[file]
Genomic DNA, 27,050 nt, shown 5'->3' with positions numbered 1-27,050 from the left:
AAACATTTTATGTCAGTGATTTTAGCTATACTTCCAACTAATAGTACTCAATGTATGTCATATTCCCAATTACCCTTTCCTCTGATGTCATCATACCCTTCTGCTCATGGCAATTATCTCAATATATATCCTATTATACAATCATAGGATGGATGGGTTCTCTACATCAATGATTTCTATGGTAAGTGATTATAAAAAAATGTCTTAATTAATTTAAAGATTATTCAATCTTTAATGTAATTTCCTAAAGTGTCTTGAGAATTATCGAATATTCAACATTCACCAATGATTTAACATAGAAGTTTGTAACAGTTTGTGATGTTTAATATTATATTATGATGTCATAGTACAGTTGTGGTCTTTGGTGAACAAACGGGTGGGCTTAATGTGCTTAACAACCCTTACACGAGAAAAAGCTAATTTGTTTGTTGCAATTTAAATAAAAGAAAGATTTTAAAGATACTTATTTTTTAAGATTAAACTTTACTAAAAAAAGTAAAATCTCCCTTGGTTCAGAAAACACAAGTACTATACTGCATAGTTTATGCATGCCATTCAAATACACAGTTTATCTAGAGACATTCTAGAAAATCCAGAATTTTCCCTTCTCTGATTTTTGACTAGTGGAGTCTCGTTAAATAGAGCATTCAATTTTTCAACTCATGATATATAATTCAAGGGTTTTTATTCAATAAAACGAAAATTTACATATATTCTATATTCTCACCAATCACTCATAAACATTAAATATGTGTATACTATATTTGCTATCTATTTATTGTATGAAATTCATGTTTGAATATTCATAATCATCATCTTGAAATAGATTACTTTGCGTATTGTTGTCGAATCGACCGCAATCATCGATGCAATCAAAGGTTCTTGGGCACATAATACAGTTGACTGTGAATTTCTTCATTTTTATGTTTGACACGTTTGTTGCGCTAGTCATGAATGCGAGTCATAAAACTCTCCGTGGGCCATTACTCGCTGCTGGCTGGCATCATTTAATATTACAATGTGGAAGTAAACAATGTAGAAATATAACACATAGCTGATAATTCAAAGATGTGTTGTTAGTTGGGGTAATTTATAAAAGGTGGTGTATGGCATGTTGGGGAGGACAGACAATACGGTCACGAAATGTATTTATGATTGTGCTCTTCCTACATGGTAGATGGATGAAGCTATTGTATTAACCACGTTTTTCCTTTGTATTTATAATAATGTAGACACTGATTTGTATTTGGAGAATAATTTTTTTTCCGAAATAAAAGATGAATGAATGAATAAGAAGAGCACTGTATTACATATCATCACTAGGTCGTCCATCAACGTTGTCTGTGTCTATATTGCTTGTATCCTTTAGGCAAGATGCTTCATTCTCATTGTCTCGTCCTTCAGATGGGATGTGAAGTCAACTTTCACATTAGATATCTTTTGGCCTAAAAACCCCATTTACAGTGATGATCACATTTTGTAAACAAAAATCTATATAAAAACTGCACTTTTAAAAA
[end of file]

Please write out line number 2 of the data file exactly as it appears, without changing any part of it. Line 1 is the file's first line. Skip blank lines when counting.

AAACATTTTATGTCAGTGATTTTAGCTATACTTCCAACTAATAGTACTCAATGTATGTCATATTCCCAATTACCCTTTCCTCTGATGTCATCATACCCTTCTGCTCATGGCAATTATCTCAATATATATCCTATTATACAATCATAGGATGGATGGGTTCTCTACATCAATGATTTCTATGGTAAGTGATTATAAAAAAATGTCTTAATTAATTTAAAGATTATTCAATCTTTAATGTAATTTCCTAAAGTGTCTTGAGAATTATCGAATATTCAACATTCACCAATGATTTAACATAGAAGTTTGTAACAGTTTGTGATGTTTAATATTATATTATGATGTCATAGTACAGTTGTGGTCTTTGGTGAACAAACGGGTGGGCTTAATGTGCTTAACAACCCTTACACGAGAAAAAGCTAATTTGTTTGTTGCAATTTAAATAAAAGAAAGATTTTAAAGATACTTATTTTTTAAGATTAAACTTTACTAAAAAAAGTAAAATCTCCCTTGGTTCAGAAAACACAAGTACTATACTGCATAGTTTATGCATGCCATTCAAATACACAGTTTATCTAGAGACATTCTAGAAAATCCAGAATTTTCCCTTCTCTGATTTTTGACTAGTGGAGTCTCGTTAAATAGAGCATTCAATTTTTCAACTCATGATATATAATTCAAGGGTTTTTATTCAATAAAACGAAAATTTACATATATTCTATATTCTCACCAATCACTCATAAACATTAAATATGTGTATACTATATTTGCTATCTATTTATTGTATGAAATTCATGTTTGAATATTCATAATCATCATCTTGAAATAGATTACTTTGCGTATTGTTGTCGAATCGACCGCAATCATCGATGCAATCAAAGGTTCTTGGGCACATAATACAGTTGACTGTGAATTTCTTCATTTTTATGTTTGACACGTTTGTTGCGCTAGTCATGAATGCGAGTCATAAAACTCTCCGTGGGCCATTACTCGCTGCTGGCTGGCATCATTTAATATTACAATGTGGAAGTAAACAATGTAGAAATATAACACATAGCTGATAATTCAAAGATGTGTTGTTAGTTGGGGTAATTTATAAAAGGTGGTGTATGGCATGTTGGGGAGGACAGACAATACGGTCACGAAATGTATTTATGATTGTGCTCTTCCTACATGGTAGATGGATGAAGCTATTGTATTAACCACGTTTTTCCTTTGTATTTATAATAATGTAGACACTGATTTGTATTTGGAGAATAATTTTTTTTCCGAAATAAAAGATGAATGAATGAATAAGAAGAGCACTGTATTACATATCATCACTAGGTCGTCCATCAACGTTGTCTGTGTCTATATTGCTTGTATCCTTTAGGCAAGATGCTTCATTCTCATTGTCTCGTCCTTCAGATGGGATGTGAAGTCAACTTTCACATTAGATATCTTTTGGCCTAAAAACCCCATTTACAGTGATGATCACATTTTGTAAACAAAAATCTATATAAAAACTGCACTTTTAAAAA